4929This is only the second book that I ever read by Haruki Murakami. I read 1Q84 a few years ago and really loved it.  I was enthralled by the whole world that Murakami created and was really excited to read another book by him. I chose this book for my 24-hour readathon.

Maybe this wasn’t the best follow up book for me because I found that it fell a little flat compared to my expecatations. Part of this might have something to do with the size of the book as it was a mere 468 pages compared to the tome that is 1Q84 in its hardback edition, so the scope of the world seemed lesser. It also meant that there was less time to build a complete world and have it fully come together.

That being said I think it was a wonderful work of fiction. I like it more now that there is more time separating me from the book.


The novel follows two main plot paths, the first of Kafka a run away teen who ends up living in a library, and Nakata an old man who can talk to cats due to a childhood trauma. Both of these plots had their weird moments and were, at times, very unsettling. The beginning of the novel spends a half the time jumping back to the 1940’s when Nakata’s class was knocked unconscious by a mysterious force and then just a mysteriously recovered, other than him. He spend several months in a coma and then woke up with severe mental disabilities.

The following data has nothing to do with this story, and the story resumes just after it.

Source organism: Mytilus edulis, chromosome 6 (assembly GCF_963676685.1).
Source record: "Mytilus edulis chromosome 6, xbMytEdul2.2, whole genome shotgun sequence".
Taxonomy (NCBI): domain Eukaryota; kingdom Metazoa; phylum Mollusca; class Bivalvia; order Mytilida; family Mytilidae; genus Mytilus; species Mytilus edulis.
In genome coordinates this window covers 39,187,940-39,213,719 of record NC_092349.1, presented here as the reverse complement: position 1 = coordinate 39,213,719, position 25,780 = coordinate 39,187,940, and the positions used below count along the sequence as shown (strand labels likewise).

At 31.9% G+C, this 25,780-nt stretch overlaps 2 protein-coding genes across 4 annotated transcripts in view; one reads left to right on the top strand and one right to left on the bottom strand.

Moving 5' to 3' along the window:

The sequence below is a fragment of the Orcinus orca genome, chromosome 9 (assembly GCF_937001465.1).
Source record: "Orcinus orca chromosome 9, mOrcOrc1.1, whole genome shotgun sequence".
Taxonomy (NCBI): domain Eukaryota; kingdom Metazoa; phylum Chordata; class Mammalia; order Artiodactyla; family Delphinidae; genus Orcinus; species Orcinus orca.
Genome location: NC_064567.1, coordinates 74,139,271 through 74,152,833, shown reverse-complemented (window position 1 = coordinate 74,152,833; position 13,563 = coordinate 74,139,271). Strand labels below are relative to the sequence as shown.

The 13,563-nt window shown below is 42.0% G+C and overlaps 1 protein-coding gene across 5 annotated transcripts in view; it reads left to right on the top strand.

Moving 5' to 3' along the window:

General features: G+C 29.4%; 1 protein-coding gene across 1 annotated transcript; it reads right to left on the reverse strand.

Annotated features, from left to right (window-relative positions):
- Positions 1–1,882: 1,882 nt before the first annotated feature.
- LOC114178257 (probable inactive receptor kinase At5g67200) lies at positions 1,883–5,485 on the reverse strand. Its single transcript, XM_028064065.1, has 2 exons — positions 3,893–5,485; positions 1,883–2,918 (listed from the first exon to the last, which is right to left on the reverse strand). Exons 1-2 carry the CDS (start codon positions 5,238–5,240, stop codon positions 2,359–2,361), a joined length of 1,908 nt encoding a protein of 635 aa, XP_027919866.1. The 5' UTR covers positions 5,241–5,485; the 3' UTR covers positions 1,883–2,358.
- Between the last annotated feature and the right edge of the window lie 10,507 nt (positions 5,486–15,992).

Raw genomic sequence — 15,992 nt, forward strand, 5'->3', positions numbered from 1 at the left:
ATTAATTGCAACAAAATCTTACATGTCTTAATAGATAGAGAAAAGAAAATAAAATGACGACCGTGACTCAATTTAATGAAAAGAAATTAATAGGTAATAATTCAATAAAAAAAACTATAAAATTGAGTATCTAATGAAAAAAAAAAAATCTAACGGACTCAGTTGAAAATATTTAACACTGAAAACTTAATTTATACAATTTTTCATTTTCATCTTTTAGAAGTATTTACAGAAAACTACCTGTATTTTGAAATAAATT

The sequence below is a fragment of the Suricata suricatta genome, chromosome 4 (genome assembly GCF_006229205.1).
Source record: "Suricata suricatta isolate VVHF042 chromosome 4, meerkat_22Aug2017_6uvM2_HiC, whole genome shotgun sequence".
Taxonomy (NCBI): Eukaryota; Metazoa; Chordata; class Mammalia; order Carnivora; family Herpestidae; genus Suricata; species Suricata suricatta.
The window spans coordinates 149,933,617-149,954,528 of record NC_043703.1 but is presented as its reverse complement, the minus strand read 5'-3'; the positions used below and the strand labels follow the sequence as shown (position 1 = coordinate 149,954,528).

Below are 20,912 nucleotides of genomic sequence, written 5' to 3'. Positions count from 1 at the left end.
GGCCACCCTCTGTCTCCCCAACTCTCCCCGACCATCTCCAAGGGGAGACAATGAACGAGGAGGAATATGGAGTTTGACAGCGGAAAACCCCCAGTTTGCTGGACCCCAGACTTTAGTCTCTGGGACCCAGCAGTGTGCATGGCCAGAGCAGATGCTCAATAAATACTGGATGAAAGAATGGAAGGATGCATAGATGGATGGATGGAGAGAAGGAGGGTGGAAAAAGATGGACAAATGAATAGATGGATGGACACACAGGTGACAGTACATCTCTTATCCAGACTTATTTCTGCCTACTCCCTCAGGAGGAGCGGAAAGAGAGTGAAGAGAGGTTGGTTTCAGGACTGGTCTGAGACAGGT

This conversation, along side the conversations around trans identity that take place in the novel, are definitely the strong points. Both of those discussions are done in sensitive and realistic ways and I really enjoyed them. I did not enjoy, however, the parts about statutory rape, suicide, undiagnosed mental illness, possibly schizophrenia, and other of the more unsavory bits.


I rated this book 3 out of 5. I often this that part of this may be because I read this in one sitting where this is a book that is more suited to quite contemplation over longer periods of time. The plot moves quite slowly and often feels disjointed, but the end of the book does a good job at tying all the lose ends together. Although I’m not sure that I would read this particular book again by Murakami, I am looking forward to reading more of his books.


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